The last thing Colombo needs is an economic cold shoulder. Having pushed up military spending in recent years to defeat the Tigers, Raja­paksa’s government is heavily in the red and hoping foreign largesse will speed its recovery. Sri Lanka’s public debt is now more than 80 per cent of gross domestic product.

The TSM is still in its early stages, with just under 110 young people on board, and Muhunthan often sounds naively optimistic. He says that if he can get the UK to take a tough stance on Sri Lanka, “the US will follow. Everyone knows they’re friends.” Still, the movement shows a shift in thinking on how to bring attention to the cause. In a similar vein, a second-generation Tamil activist, Jan Jananayagam, ran as an independent ­candidate for London in last June’s European parliamentary elections. She campaigned on not only a two-state solution in Sri Lanka but also on more transparency in derivatives markets.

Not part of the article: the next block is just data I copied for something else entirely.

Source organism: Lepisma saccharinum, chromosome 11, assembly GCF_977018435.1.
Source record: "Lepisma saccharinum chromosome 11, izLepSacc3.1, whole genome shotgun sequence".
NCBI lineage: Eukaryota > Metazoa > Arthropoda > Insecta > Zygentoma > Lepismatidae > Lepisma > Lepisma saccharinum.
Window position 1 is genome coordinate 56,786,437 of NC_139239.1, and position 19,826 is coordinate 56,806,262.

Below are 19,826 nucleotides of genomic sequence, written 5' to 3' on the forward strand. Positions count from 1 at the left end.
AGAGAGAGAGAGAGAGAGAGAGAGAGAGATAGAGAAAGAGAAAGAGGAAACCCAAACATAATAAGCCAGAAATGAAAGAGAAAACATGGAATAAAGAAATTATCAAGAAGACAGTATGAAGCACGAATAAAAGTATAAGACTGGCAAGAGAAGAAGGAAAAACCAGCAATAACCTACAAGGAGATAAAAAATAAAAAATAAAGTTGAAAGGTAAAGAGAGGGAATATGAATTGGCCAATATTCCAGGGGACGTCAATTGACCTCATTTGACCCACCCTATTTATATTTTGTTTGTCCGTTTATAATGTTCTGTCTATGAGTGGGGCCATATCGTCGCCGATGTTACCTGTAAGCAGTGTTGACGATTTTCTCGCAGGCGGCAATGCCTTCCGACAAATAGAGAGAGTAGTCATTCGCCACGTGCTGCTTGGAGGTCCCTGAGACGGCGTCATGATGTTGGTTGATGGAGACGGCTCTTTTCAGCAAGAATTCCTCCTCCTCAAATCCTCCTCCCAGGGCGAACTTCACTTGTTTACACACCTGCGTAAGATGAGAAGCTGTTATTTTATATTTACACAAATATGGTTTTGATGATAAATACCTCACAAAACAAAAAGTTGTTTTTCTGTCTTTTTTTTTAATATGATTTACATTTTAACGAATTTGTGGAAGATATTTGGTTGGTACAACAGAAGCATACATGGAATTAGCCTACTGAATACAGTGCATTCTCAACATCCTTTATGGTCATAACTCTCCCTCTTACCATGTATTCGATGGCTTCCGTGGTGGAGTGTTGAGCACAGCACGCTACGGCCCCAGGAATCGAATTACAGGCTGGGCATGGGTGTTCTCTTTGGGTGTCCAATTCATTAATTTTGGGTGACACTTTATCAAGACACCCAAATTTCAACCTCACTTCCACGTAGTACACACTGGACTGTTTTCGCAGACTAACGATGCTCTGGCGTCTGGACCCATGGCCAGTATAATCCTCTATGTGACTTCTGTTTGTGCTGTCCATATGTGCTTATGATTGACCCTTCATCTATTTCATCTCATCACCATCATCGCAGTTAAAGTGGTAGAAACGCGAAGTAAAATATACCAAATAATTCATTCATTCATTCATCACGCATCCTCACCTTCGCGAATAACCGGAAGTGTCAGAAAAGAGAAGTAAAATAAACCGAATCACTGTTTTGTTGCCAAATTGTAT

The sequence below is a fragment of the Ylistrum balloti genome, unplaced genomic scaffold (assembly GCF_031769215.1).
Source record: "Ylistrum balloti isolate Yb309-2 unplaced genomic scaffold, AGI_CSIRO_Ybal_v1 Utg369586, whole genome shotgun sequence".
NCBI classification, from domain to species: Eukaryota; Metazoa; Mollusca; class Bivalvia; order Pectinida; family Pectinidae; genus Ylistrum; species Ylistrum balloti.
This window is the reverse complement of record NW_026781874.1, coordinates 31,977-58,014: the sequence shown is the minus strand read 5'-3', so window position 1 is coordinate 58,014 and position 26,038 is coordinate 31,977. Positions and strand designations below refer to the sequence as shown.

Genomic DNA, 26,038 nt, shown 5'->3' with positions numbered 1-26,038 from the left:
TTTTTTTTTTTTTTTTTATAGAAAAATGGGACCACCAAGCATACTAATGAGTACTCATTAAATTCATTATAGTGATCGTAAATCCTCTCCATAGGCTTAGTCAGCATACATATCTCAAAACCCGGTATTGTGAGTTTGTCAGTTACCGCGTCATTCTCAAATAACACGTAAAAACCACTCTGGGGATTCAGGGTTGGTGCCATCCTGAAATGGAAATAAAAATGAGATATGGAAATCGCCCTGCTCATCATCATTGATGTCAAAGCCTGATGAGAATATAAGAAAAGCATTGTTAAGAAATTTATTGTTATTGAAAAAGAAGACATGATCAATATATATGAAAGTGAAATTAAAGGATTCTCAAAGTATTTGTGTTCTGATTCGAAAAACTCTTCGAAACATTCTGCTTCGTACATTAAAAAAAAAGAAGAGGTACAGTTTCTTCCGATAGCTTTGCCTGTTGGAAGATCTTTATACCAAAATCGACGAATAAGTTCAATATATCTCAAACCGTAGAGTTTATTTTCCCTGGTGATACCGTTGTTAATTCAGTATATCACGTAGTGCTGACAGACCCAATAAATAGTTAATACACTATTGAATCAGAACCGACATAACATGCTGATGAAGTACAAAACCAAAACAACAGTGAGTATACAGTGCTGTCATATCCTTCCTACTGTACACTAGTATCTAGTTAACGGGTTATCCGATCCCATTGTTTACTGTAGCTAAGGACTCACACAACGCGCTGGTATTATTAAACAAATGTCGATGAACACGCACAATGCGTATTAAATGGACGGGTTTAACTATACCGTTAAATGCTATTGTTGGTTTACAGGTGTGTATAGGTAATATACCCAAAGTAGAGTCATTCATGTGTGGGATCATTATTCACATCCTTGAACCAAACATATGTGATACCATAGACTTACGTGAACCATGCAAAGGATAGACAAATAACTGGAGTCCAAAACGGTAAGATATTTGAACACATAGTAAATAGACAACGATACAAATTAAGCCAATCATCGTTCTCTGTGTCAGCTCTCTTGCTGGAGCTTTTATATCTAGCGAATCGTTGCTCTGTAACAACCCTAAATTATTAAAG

“I am very positive about the second generation,” Jananayagam says of the Tamil diaspora’s chances of securing more western intervention. “They are so sure of their status in their country – they were born as citizens there – and they will just ring their MPs or senators to ask for these things.”

Articulate and driven, Jananayagam confirms the stereotype of the Tamil diaspora: she used to work as a bond trader at the investment bank Credit Suisse and ran her own hedge fund. She is now busy planning for next year’s British general election; she hopes to persuade MPs to show a commitment to the Tamil issue, and the Tamil community to use their ­voting power accordingly.